Climate Change

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Risky business: Uniper’s potential investor-state dispute against the Dutch coal ban

In pursuit of the ambitious long-term goals of the Paris Agreement to limit global warming to well below 2 degrees Celsius and preferably to 1.5 degrees from pre-industrial times, various European countries have decided to phase out coal. While such policies are necessary to tackle climate change – after all, coal is the dirtiest fossil fuel – they may give rise to legal claims from companies whose investments are adversely affected by the low-carbon energy transition. This scenario started to play out in recent months with the German utility Uniper publicly pondering bringing a claim – reported to amount to €850 million – against the Netherlands due to a new Dutch law banning the generation of coal-fired power after 2030. As a consequence of the law, which was enacted in December 2019, Uniper’s new power plant on the Maasvlakte (near Rotterdam) will have to close by 2030. The potential dispute raises a complex web of legal questions related to international investment and climate change law, EU law and corporate law.

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Public Interest Litigation Before Domestic Courts in The Netherlands on the Basis of International Law: Article 3:305a Dutch Civil Code

In recent years, the domestic courts in The Hague (Netherlands) have produced a series of judgments on matters of global concern, adjudicated on the basis of international law. All of these judgments have immediately been heralded as “a new classic” or “the most important court decision […] in the world…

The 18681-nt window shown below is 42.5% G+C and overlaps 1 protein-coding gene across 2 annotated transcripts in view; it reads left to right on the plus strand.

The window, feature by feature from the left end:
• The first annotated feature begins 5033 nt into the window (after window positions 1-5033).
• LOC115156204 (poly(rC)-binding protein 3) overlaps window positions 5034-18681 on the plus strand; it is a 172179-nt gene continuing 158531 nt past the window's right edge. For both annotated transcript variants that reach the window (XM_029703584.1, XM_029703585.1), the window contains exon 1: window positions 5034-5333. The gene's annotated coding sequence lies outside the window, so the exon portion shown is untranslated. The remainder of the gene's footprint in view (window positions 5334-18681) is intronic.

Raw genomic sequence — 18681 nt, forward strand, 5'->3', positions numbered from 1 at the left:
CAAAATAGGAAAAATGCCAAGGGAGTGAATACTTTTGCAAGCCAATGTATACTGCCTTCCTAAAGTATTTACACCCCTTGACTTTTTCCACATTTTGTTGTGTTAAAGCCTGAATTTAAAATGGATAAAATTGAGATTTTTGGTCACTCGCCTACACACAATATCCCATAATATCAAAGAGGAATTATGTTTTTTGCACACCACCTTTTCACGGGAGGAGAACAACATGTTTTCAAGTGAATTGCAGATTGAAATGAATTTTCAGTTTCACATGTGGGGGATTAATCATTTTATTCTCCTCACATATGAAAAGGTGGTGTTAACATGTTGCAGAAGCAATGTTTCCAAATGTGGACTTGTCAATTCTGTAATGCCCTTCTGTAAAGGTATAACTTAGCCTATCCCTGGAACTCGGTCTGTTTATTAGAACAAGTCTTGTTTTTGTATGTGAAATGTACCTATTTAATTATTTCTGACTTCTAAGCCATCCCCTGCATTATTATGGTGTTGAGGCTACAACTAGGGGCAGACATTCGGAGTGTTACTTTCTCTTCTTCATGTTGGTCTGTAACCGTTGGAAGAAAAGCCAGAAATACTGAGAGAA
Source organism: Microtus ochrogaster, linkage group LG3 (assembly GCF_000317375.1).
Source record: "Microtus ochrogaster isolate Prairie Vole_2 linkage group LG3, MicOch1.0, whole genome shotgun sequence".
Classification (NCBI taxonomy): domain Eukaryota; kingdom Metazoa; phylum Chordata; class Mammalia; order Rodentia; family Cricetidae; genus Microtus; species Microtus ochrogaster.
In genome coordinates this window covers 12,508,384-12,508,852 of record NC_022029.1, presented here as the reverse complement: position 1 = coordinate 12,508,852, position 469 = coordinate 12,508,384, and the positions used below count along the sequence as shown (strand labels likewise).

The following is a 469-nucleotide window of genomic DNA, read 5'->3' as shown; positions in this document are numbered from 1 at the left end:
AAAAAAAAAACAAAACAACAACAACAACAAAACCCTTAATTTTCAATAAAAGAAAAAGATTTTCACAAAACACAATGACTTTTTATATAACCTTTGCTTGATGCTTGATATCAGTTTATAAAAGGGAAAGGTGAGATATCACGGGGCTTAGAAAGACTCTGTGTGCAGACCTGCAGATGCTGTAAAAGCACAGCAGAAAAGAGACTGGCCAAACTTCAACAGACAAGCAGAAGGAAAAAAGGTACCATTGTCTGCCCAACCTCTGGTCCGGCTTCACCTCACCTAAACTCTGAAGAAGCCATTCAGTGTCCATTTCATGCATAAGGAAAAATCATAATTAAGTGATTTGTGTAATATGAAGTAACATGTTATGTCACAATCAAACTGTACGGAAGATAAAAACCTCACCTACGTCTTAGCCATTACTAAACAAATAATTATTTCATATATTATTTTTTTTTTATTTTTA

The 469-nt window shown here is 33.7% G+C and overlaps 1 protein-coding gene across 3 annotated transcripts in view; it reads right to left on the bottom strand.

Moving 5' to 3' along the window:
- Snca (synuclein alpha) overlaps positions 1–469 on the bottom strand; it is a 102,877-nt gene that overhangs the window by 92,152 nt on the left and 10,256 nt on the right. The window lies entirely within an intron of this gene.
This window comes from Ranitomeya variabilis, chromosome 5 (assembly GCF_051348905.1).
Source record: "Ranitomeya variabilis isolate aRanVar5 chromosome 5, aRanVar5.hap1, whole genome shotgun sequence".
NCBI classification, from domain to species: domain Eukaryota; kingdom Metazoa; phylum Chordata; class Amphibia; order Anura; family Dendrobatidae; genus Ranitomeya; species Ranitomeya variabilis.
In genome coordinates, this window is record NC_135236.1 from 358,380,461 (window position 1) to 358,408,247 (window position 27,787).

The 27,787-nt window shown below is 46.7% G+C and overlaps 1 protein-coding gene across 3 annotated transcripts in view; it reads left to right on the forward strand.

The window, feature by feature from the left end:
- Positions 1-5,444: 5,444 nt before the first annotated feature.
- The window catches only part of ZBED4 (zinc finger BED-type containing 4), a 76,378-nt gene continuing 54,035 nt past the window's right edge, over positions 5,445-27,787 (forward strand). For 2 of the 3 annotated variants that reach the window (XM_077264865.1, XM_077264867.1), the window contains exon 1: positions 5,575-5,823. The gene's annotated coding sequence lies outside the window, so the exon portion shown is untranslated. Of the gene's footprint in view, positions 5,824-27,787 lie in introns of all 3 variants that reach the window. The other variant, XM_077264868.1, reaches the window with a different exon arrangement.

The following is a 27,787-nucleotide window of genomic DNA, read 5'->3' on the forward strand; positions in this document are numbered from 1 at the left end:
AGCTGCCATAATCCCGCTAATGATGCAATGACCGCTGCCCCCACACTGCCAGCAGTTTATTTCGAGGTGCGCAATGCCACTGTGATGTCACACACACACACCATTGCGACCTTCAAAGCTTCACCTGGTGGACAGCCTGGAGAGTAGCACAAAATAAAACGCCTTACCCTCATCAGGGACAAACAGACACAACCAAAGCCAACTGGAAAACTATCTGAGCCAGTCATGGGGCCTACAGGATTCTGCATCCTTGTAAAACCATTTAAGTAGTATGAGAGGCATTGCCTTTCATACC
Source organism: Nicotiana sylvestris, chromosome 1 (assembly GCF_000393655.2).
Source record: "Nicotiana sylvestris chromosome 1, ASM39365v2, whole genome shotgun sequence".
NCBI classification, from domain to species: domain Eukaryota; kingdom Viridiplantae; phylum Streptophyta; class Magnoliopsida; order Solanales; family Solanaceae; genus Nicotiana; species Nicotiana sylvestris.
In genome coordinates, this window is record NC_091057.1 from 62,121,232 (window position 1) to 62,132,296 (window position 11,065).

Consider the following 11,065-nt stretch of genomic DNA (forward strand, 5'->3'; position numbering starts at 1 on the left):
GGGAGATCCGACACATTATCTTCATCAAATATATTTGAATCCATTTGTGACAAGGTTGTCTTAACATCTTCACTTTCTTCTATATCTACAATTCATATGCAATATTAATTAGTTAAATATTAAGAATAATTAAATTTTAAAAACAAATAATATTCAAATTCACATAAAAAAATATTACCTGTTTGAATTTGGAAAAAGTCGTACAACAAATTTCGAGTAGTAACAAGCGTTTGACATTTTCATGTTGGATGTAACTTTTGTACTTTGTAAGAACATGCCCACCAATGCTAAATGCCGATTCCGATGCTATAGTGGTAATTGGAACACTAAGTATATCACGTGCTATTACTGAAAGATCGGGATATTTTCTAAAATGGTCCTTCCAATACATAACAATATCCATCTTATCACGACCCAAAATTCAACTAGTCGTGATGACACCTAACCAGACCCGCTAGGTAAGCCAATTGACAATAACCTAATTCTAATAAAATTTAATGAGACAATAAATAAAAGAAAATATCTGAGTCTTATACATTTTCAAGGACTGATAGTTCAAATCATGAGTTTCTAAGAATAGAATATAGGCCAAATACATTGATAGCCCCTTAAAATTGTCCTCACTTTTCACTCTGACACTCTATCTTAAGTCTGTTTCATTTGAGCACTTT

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Climate Change in the Human Rights Committee

  The environment and climate change are amongst the most pressing issues for human rights. High Commissioner for Human Rights Michelle Bachelet has called it “the greatest threat to human rights” and fifteen children submitted a communication before the UN Committee on the Rights of the Child (CRC) in September. Even though it seems…

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Climate Change as a Trigger of Non-Refoulement Obligations Under International Human Rights Law

  The recently published decision of the UN Human Rights Committee (HRC) pursuant to Individual Communication No. 2728/2016 (Teitiota v New Zealand) offers an insight into how the international legal system is coming to address climate change displacement. Teitiota is significant for its recognition that climate change impacts affecting migrants in their State of origin can trigger…

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A New Classic in Climate Change Litigation: The Dutch Supreme Court Decision in the Urgenda Case

    The judgment of the Dutch Supreme Court in State of the Netherlands v Urgenda is a landmark for future climate change litigation. On the 20th of December 2019, the Supreme Court held that on the basis of the European Convention on Human Rights (ECHR) the Netherlands has a positive obligation to take measures…

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